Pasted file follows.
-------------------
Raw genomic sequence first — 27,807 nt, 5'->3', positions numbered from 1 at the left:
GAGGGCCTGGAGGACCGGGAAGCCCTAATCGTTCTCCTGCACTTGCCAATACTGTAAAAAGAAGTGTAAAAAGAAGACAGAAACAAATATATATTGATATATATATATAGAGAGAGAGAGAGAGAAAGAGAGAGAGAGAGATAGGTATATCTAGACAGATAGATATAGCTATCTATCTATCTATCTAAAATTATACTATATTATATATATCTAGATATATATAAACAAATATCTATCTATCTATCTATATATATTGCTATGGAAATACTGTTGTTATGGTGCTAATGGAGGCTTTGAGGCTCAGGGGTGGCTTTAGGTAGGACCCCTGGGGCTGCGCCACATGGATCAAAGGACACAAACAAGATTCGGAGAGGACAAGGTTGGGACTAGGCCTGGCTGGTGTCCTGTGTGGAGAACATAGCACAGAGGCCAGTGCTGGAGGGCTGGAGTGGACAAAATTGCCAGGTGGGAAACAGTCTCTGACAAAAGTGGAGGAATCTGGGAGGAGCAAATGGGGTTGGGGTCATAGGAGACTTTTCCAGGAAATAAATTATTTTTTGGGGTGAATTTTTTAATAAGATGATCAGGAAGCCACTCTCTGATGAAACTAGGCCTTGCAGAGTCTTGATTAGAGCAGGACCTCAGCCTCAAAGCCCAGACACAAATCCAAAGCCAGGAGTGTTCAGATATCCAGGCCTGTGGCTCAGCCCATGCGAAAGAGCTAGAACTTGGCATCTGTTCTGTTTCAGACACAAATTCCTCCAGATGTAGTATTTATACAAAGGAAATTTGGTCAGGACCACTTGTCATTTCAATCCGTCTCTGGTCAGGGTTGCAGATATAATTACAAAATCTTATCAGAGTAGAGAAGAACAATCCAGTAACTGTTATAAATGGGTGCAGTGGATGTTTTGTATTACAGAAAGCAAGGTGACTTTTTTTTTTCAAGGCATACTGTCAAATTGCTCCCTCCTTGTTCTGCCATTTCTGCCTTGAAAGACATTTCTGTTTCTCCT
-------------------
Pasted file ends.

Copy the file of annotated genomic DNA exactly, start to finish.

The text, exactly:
Raw genomic sequence first — 27,807 nt, 5'->3', positions numbered from 1 at the left:
GAGGGCCTGGAGGACCGGGAAGCCCTAATCGTTCTCCTGCACTTGCCAATACTGTAAAAAGAAGTGTAAAAAGAAGACAGAAACAAATATATATTGATATATATATATAGAGAGAGAGAGAGAGAAAGAGAGAGAGAGAGATAGGTATATCTAGACAGATAGATATAGCTATCTATCTATCTATCTAAAATTATACTATATTATATATATCTAGATATATATAAACAAATATCTATCTATCTATCTATATATATTGCTATGGAAATACTGTTGTTATGGTGCTAATGGAGGCTTTGAGGCTCAGGGGTGGCTTTAGGTAGGACCCCTGGGGCTGCGCCACATGGATCAAAGGACACAAACAAGATTCGGAGAGGACAAGGTTGGGACTAGGCCTGGCTGGTGTCCTGTGTGGAGAACATAGCACAGAGGCCAGTGCTGGAGGGCTGGAGTGGACAAAATTGCCAGGTGGGAAACAGTCTCTGACAAAAGTGGAGGAATCTGGGAGGAGCAAATGGGGTTGGGGTCATAGGAGACTTTTCCAGGAAATAAATTATTTTTTGGGGTGAATTTTTTAATAAGATGATCAGGAAGCCACTCTCTGATGAAACTAGGCCTTGCAGAGTCTTGATTAGAGCAGGACCTCAGCCTCAAAGCCCAGACACAAATCCAAAGCCAGGAGTGTTCAGATATCCAGGCCTGTGGCTCAGCCCATGCGAAAGAGCTAGAACTTGGCATCTGTTCTGTTTCAGACACAAATTCCTCCAGATGTAGTATTTATACAAAGGAAATTTGGTCAGGACCACTTGTCATTTCAATCCGTCTCTGGTCAGGGTTGCAGATATAATTACAAAATCTTATCAGAGTAGAGAAGAACAATCCAGTAACTGTTATAAATGGGTGCAGTGGATGTTTTGTATTACAGAAAGCAAGGTGACTTTTTTTTTTCAAGGCATACTGTCAAATTGCTCCCTCCTTGTTCTGCCATTTCTGCCTTGAAAGACATTTCTGTTTCTCCT